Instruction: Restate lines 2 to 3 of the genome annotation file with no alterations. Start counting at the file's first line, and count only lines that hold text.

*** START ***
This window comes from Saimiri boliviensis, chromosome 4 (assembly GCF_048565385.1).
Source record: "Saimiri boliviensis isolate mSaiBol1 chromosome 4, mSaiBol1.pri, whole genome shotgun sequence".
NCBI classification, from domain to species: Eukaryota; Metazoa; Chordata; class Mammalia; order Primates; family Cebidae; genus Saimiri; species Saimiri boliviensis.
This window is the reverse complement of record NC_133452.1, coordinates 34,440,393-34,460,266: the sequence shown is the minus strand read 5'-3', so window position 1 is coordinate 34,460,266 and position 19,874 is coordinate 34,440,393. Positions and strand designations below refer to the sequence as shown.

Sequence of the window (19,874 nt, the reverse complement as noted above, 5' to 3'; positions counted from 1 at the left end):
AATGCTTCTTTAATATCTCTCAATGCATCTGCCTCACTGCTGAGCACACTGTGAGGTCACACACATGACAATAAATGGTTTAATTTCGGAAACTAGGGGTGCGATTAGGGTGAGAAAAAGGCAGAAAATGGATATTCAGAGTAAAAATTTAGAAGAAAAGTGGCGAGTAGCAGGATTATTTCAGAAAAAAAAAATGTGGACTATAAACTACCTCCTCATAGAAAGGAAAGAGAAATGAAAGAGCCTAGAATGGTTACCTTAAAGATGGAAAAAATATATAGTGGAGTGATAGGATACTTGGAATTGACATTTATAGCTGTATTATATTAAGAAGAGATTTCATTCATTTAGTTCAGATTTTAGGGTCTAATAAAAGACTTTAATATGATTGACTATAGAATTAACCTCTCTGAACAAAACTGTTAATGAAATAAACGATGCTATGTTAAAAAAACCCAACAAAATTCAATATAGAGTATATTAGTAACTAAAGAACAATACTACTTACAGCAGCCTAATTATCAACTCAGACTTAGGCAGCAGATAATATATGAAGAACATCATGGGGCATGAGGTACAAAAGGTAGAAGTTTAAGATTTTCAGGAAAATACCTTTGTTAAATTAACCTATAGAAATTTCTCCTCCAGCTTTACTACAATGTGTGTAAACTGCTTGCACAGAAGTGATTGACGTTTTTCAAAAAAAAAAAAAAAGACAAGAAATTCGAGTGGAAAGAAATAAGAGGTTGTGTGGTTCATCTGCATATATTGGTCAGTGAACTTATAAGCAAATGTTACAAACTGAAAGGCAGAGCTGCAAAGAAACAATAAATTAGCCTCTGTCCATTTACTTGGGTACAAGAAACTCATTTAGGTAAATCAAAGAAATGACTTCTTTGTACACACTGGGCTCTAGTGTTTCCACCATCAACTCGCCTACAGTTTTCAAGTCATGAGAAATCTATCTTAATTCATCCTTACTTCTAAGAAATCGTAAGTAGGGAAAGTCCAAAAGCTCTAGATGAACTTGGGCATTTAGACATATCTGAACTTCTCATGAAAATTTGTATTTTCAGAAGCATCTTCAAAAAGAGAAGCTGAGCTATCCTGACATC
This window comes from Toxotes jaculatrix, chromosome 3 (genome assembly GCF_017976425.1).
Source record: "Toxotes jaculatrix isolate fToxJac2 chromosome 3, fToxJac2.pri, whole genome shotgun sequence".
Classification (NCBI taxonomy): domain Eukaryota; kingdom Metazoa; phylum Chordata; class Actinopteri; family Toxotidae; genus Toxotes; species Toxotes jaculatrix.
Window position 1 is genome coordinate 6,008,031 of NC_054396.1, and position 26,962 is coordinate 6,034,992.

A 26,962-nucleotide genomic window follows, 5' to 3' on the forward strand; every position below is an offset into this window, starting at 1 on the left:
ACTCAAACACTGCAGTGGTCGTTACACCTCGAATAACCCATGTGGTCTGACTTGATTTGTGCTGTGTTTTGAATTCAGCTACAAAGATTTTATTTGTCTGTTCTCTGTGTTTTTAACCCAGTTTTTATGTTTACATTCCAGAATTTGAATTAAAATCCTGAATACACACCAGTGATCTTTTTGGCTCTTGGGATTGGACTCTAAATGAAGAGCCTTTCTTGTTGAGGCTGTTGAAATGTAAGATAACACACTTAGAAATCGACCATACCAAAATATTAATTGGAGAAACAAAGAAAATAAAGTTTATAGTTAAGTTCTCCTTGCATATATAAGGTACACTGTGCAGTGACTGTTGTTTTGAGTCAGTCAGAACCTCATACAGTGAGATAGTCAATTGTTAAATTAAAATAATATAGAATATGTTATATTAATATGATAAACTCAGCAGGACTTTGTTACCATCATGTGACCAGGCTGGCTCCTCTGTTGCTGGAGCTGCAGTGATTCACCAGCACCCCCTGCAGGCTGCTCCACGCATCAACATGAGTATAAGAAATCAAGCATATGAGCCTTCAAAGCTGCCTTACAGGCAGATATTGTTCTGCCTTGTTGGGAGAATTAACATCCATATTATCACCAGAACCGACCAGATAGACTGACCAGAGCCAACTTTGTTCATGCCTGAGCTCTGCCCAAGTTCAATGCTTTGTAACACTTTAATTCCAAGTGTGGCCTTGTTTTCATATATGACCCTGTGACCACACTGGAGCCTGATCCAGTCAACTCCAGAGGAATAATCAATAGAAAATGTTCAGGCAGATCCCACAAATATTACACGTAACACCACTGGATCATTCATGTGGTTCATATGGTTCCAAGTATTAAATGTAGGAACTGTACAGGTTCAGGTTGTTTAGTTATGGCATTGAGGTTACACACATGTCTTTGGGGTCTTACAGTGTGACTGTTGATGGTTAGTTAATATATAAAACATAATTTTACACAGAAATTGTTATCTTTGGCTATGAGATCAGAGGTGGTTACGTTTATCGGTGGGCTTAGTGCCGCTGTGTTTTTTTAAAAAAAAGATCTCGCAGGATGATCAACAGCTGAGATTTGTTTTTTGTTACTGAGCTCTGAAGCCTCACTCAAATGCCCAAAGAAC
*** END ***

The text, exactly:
Source record: "Saimiri boliviensis isolate mSaiBol1 chromosome 4, mSaiBol1.pri, whole genome shotgun sequence".
NCBI classification, from domain to species: Eukaryota; Metazoa; Chordata; class Mammalia; order Primates; family Cebidae; genus Saimiri; species Saimiri boliviensis.